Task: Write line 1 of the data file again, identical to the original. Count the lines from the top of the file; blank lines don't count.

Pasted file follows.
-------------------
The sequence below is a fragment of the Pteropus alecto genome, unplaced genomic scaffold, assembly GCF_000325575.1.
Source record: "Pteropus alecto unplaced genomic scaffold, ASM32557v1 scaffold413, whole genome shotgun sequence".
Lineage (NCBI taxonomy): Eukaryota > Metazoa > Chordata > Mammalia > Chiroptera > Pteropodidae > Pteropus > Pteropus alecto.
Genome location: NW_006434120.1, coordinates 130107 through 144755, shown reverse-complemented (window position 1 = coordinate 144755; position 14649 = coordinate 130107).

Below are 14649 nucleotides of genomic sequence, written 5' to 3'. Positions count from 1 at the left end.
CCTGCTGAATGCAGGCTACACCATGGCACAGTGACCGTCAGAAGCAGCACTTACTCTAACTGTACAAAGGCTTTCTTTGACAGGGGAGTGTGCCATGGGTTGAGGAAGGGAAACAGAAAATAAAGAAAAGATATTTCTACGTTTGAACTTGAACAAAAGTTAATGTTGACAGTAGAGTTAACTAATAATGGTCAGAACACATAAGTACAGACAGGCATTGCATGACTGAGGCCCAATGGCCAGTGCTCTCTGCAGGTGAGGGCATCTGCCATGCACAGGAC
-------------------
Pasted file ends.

The sequence below is a fragment of the Pteropus alecto genome, unplaced genomic scaffold, assembly GCF_000325575.1.